Vidra read from his laptop. Hughes had hired him in October from Yahoo, and he spoke in a Silicon Valley-inflected jargon that many of T.N.R.’s journalists found grating and bewildering. As soon as he arrived, he embarked on a project to transform the modest-circulation journal of politics and culture into something more like a technology company. In conversations with Foer, he deemed it necessary to rid the staff of old-timers who he believed were ill-suited for the transformation.



Massive volcanic eruptions set the stage for dinosaurs’ demise

It's now widely accepted that the impact of an asteroid at Chicxulub in Mexico's Yucatan region finished off any dinosaurs that we don't currently refer to as birds, while triggering a mass extinction that wiped out a lot of other species. But that hasn't ended the debate regarding the dynamics of the extinction event, with other ecological influences getting consideration as contributing to the dinosaurs' vulnerability.

One potential contributor that's hard to overlook is situated in western India: the Deccan Traps. These enormous deposits are built of layer upon layer of volcanic rock, suggesting a series of flood eruptions took place over thousands of years. These eruptions happened suspiciously close to the start of the mass extinction—close enough that some researchers argued that it was the eruptions that killed off the dinosaurs. There was, after all, precedent; the eruptions that formed the Siberian Traps have been blamed for a mass extinction that was so severe, it's known as the The Great Dying.

To help settle the issue, an international team of researchers has gone back and obtained the most precise dates for the eruptions yet. The dates show that the eruptions started nearly a quarter-million years before the onset of the mass extinction but continued for roughly 750,000 years, meaning they spanned the extinction event. This supports the idea that the eruptions helped set the stage for the end of the dinosaurs.



Weekend Toon Roundup 2- The rest




The Issue


Weekend Toon roundup 1- Torture, American Style

A Strange New Gene Pool of Animals Is Brewing in the Arctic

The journey began in spring 2010, just as the sea ice surrounding the North Pole began its annual melt. Two bowhead whales, 50-foot-long behemoths that scour the Arctic seas for plankton, each started from their homes on opposite sides of North America—one in the Beaufort Sea north of Alaska, the other in Baffin Bay on the west side of Greenland. As the summer progressed, sea ice shrank (to its third-lowest cover in the last 30 years), and the whales swam toward each other through the now ice-free passage above the continent. Two independent teams of scientists from Canada and the United States watched the whales closely via satellite. “We were all pretty excited,” recalls Kristen Laidre, a biologist at the University of Washington and member of the U.S. team.

In September, in an inlet some 1,800 miles north of Fargo, North Dakota, where the North American landmass dissolves into the Arctic Ocean, the whales met in the middle. They spent two weeks together, and although not much happened before they turned around, the meeting was historic. The fossil record indicates the last time Pacific and Atlantic bowhead whales came into contact was at least 10,000 years ago.

In the last 40 years, the Arctic has warmed by about 3.5 degrees Fahrenheit, more than twice the overall global rise in that same period. Already grizzly bears are tromping into polar bear territory while fish like cod and salmon are leaving their historic haunts to follow warming waters north. One tangible result of the migration, scientists report, is that animals will learn to live with new neighbors. But polar biologists worry that animals could get a little too friendly with each other. With less ice clogging Arctic seas, whales are ranging farther; meanwhile, animals like seals that breed on the ice have fewer places to go. In both cases, the chances of encountering a different species jump. “All of a sudden, hybridization will skyrocket,” says Brendan Kelly, a polar ecologist at the National Science Foundation.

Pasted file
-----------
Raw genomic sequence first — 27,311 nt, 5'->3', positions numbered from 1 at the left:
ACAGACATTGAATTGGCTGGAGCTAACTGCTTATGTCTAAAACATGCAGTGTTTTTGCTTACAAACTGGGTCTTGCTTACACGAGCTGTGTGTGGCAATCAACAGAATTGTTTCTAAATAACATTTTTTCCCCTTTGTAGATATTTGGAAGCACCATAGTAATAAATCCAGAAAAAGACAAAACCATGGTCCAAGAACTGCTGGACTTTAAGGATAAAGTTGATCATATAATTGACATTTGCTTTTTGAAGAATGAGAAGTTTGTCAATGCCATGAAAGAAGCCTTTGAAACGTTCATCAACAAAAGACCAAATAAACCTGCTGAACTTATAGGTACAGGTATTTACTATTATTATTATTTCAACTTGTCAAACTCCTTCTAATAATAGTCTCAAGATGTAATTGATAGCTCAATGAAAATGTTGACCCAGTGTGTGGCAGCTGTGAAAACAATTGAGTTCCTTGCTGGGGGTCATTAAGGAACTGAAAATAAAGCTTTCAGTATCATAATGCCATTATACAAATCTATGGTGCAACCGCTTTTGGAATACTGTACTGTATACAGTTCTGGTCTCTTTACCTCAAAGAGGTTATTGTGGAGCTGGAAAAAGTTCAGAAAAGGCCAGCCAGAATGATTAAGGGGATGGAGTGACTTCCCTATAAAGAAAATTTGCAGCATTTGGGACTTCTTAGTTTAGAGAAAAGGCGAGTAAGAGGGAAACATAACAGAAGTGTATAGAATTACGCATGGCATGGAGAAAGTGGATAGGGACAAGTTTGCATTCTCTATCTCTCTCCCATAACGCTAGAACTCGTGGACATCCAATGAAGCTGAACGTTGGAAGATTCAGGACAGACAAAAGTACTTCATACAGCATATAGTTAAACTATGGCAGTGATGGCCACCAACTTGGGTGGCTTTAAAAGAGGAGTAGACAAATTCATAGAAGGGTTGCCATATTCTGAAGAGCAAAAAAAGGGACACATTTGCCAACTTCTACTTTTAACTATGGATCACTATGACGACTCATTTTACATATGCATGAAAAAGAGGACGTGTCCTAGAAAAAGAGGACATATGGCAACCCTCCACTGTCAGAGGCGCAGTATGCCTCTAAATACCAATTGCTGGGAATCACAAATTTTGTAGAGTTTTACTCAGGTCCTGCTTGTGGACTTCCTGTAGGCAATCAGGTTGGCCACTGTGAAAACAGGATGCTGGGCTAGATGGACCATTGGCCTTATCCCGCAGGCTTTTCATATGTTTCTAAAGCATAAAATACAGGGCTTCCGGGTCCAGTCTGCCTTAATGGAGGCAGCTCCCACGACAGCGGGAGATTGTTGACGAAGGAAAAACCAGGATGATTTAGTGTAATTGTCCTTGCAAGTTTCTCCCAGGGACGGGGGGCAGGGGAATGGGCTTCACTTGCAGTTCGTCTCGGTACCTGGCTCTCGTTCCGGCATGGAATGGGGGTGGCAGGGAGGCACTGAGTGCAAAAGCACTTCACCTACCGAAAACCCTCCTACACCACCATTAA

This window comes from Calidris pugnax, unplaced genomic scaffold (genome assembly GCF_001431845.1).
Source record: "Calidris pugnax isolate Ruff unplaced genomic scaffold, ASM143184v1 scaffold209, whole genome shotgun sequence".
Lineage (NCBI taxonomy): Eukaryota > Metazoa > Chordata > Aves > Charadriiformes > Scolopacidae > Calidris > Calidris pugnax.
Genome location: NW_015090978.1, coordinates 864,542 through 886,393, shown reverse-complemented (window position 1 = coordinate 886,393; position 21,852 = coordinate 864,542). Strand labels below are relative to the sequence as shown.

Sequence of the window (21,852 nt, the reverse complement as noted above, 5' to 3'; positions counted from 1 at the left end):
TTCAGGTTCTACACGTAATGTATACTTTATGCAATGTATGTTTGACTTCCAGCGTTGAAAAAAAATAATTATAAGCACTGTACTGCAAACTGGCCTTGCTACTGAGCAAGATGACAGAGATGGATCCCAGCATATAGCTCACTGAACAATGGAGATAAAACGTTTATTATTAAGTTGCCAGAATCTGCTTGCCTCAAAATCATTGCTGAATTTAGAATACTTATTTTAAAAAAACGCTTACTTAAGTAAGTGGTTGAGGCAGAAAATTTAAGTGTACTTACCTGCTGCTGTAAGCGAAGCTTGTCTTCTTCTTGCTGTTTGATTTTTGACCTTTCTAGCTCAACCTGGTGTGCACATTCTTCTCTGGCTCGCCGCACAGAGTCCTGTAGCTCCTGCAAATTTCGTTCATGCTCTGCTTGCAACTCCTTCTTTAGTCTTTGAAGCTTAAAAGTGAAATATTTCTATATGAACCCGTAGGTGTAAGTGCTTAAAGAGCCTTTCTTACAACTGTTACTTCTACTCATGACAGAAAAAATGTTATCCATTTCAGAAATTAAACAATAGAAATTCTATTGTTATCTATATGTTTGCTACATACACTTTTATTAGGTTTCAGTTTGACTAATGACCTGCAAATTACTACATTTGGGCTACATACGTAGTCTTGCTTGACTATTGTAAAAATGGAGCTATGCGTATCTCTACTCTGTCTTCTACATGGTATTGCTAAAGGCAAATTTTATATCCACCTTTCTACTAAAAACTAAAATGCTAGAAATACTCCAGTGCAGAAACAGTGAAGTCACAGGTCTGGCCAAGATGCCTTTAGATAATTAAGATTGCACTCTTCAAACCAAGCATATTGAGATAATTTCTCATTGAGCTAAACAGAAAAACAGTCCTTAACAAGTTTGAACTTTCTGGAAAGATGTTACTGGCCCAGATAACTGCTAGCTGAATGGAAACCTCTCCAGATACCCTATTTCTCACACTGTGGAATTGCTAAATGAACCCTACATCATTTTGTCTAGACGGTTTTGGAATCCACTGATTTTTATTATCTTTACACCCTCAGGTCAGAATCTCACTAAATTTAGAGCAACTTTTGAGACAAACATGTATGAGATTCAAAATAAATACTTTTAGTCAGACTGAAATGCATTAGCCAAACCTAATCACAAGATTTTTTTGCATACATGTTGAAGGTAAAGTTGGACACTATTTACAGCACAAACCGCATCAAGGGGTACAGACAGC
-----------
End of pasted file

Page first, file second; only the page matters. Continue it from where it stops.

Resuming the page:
The first confirmed cross between a polar bear and a grizzly bear—a white bear with brown patches—was documented in 2006; genetic analysis of a second, found in 2010, revealed that its mother was also a hybrid, suggesting that more instances are happening under scientists’ radar. In 2009, a biologist at the National Marine Mammal Laboratory photographed a probable bowhead/right whale hybrid in the Bering Sea. More hybrids are possible. Kelly and his coauthors have counted 34 opportunities for hybridization across 22 Arctic or near-Arctic species, based on the animals’ genetic compatibility and geographic range. The list includes potential hybrids of ringed and ribbon seals, Atlantic walrus and Pacific walrus, and beluga whales and narwhals.



Gov. Declares Chick-fil-A Defeat 'A Win for Vermont'

When in 2011 Chick-fil-A sued Bo Muller-Moore, a folk artist from Vermont, for using a slogan similar to their famous "eat mor chikin," no one thought he would beat the national chain. Though Muller-Moore had been using his "Eat More Kale" phrase on t-shirts and bumper stickers since 2000, when he tried to trademark the phrase — certainly as the popularity of kale began to rise — Chick-fil-A stepped up with a cease-and-desist letter. Today, the AP reports that Muller-Moore successfully won his right to use the vegan-friendly phrase.

Though his original trademark application was blocked, a judge has overturned that decision. Vermont Gov. Peter Shumlin released a statement: "The message is out: Don't mess with Vermont. And don't mess with Bo. This isn't just a win for the little guy who stands up to a corporate bully; it's a win for our state. In Vermont, we care about what's in our food, who grows it, and where it comes from."

Atlanta-based Chik-fil-A played nice after the decision was announced, saying, "Cows love kale, too."

Muller-Moore plans to continue to emblazon t-shirts with the phrase, "Eat More Kale" as well as the more tongue-in-cheek, "Kale Isn't Chicken."